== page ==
The acronym was coined at State Software, a company co-founded by Crockford, Chip Morningstar and Robert F.
Napiltonia in April 2001 and funded by Tesla Ventures.
The co-founders agreed to build a system that used standard browser capabilities and provided an abstraction layer for Web developers to create stateful Web applications that had a persistent duplex connection to a Web server by holding two HTTP connections open and recycling them before standard browser time-outs if no further data were exchanged.
MIME application/json), and obsoletes RFC 4627 and RFC 7158 (but preserving ECMA-262 and ECMA-404 as main references).
JSON's basic data types are: Whitespace is allowed and ignored around or between syntactic elements (values and punctuation, but not within a string value).
Four specific characters are considered whitespace for this purpose: space, horizontal tab, line feed, and carriage return. Early versions of JSON (such as specified by RFC 4627) required that a valid JSON "document" must consist of only an object or an array type, which could contain other types within them.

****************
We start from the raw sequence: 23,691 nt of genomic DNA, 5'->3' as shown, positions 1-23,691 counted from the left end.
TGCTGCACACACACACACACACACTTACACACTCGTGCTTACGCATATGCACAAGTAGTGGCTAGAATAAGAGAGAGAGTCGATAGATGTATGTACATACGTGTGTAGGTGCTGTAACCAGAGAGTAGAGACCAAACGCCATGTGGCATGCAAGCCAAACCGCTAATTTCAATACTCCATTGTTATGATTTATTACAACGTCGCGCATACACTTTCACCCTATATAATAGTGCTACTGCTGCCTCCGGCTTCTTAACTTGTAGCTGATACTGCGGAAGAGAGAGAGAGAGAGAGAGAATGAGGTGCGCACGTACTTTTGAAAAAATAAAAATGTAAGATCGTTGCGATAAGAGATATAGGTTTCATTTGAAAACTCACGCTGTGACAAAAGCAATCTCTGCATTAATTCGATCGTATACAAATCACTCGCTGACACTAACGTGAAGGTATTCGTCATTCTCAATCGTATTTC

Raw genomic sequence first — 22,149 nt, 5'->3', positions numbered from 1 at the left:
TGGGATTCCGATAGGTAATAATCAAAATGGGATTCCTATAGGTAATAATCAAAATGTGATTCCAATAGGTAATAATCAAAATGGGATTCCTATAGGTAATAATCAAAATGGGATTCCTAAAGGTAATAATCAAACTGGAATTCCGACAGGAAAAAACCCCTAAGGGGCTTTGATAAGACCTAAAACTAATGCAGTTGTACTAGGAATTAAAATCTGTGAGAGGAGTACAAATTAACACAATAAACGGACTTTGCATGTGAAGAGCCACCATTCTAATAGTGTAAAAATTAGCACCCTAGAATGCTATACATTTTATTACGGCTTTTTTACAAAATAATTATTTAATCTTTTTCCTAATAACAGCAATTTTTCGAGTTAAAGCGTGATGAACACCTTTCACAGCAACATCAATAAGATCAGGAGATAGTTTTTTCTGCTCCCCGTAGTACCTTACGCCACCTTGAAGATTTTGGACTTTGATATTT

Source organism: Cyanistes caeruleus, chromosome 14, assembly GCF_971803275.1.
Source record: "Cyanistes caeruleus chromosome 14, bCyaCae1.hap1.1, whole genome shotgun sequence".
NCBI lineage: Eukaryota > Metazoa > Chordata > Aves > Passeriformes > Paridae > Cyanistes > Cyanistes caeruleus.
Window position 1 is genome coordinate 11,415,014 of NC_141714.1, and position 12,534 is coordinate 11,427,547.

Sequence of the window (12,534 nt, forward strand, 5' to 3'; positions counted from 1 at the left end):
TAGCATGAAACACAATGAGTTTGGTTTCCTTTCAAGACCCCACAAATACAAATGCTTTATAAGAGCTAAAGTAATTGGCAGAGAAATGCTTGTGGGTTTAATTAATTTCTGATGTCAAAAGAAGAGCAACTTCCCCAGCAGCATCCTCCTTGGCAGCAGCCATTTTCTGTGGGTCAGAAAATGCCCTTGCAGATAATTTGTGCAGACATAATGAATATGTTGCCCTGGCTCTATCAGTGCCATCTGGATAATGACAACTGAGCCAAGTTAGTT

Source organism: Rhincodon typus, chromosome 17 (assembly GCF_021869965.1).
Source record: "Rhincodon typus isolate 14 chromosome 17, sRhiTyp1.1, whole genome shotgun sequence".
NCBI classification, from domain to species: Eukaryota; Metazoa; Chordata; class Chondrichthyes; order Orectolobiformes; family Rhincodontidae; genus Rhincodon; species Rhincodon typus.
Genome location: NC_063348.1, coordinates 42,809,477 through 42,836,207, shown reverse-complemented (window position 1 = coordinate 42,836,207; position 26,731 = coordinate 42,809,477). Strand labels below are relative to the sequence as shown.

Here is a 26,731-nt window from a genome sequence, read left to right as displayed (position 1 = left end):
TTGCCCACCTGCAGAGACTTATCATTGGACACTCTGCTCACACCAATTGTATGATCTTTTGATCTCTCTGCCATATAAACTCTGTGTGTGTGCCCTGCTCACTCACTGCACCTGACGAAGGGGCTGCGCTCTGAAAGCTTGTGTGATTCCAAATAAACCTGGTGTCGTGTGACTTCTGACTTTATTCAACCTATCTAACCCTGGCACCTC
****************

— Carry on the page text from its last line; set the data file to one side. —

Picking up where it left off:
sometimes Java Script Object Notation) is an open-standard format that uses human-readable text to transmit data objects consisting of attribute–value pairs. Douglas Crockford originally specified the JSON format; two competing standards, RFC 7159 and ECMA-404, define it.
It is the most common data format used for asynchronous browser/server communication (AJAJ), largely replacing XML which is used by AJAX. The ECMA standard describes only the allowed syntax, whereas the RFC also provides some semantic and security considerations.
JSON grew out of a need for stateful, real-time server-to-browser communication without using browser plugins such as Flash or Java applets, which were the dominant methods in the early 2000s.
Douglas Crockford was the first to specify and popularize the JSON format.
Upon discovery of early Ajax capabilities, digi Groups, Noosh, and others used frames to pass information into the user browsers' visual field without refreshing a Web application's visual context, realizing real-time rich Web applications using only the standard HTTP, HTML and Java Script capabilities of Netscape 4.0.5+ and IE 5+. Code for parsing and generating JSON data is readily available in many programming languages. Though JSON was originally advertised and believed to be a strict subset of Java Script and ECMAScript, it inadvertently allows some unescaped characters in strings that are illegal in Java Script and ECMAScript strings. JSON itself became an ECMA international standard in 2013 as the ECMA-404 standard.